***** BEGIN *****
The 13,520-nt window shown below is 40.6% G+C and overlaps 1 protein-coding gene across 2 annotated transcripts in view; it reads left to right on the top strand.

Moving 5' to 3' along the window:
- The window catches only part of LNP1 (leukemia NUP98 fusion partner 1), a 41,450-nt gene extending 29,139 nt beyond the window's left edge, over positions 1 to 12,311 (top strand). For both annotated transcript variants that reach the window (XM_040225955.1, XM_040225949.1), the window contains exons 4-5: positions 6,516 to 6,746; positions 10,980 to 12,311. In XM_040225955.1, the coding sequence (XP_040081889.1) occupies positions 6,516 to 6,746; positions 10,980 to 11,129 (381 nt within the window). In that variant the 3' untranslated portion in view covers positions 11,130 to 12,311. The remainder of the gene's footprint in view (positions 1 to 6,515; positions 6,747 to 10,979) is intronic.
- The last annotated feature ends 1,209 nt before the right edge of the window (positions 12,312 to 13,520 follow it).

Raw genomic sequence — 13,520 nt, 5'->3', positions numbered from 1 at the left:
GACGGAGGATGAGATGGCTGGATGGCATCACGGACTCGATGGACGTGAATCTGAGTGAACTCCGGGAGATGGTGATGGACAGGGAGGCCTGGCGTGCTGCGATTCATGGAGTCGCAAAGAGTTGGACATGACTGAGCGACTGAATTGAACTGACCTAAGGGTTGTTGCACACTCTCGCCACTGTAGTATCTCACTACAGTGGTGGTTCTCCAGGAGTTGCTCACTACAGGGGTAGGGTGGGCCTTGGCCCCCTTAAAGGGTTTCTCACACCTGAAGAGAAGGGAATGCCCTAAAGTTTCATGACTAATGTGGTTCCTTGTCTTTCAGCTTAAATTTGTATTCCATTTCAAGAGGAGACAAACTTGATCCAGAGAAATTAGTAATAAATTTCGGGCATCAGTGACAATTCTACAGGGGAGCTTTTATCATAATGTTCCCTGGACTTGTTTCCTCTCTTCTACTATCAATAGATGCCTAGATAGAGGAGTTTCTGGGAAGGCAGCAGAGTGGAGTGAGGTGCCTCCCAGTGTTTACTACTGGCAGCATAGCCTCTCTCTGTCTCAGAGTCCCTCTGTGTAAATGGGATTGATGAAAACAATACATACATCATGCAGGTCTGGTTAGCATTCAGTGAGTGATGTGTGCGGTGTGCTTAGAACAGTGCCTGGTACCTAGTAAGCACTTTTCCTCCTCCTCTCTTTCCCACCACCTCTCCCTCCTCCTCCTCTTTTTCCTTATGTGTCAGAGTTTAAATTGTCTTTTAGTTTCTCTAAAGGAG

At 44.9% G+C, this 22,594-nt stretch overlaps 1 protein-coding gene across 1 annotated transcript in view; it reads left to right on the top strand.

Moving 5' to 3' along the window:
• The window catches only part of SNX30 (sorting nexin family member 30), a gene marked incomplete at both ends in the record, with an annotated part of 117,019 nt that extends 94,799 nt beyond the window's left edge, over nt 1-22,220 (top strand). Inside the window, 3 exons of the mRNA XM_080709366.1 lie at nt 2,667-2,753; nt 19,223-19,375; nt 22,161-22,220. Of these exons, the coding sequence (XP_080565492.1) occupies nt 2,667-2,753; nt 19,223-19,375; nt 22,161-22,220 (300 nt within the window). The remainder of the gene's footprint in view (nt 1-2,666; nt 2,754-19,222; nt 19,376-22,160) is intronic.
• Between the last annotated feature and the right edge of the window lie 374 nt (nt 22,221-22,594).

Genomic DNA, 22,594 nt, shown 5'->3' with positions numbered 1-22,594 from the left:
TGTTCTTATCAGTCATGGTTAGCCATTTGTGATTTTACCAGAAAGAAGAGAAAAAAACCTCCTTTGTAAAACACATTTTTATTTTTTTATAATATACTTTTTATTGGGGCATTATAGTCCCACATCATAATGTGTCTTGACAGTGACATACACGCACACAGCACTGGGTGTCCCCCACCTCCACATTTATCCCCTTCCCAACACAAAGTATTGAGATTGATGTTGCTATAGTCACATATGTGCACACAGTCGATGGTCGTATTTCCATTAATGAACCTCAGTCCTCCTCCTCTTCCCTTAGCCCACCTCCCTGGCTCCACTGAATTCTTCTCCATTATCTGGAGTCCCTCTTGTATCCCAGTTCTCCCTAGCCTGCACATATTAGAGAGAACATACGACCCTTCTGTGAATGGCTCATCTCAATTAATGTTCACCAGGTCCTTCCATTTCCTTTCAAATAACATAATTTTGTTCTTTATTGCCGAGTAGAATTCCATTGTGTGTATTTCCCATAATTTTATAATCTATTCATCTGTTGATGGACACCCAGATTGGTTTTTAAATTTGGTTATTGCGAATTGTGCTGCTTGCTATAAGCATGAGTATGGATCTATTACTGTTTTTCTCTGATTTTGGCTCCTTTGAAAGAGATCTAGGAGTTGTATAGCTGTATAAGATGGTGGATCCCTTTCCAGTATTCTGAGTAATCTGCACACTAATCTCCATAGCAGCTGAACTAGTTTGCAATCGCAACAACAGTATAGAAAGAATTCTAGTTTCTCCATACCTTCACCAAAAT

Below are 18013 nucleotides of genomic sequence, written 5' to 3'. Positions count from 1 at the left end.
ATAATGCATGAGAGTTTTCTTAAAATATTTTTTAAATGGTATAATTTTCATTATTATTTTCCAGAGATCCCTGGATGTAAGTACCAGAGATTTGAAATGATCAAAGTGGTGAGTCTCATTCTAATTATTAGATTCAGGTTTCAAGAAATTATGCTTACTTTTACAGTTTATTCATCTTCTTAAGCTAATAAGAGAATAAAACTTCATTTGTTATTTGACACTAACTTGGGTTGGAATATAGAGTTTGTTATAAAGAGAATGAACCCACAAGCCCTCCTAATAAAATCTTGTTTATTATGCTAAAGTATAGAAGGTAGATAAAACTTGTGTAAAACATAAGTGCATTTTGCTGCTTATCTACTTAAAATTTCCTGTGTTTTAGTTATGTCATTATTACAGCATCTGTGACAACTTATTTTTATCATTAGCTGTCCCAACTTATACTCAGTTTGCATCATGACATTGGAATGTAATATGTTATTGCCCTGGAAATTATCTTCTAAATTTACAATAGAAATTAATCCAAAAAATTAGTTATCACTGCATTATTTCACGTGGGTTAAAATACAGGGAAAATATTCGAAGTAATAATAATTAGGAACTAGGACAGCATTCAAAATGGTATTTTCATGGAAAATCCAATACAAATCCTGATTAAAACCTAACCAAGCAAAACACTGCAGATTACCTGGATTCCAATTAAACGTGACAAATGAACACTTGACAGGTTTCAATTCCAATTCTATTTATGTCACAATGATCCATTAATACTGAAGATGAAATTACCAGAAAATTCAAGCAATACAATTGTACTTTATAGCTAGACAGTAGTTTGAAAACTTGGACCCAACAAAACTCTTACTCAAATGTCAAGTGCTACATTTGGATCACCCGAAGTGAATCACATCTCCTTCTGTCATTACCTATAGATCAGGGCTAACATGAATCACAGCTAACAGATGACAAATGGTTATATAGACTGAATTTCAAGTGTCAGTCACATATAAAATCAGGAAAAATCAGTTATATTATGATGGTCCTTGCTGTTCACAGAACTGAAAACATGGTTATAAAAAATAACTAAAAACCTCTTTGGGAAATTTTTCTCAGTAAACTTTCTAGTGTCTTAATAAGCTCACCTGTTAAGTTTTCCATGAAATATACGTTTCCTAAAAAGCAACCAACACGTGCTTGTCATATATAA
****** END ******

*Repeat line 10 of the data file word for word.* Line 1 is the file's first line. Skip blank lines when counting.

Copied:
• Between the last annotated feature and the right edge of the window lie 374 nt (nt 22,221-22,594).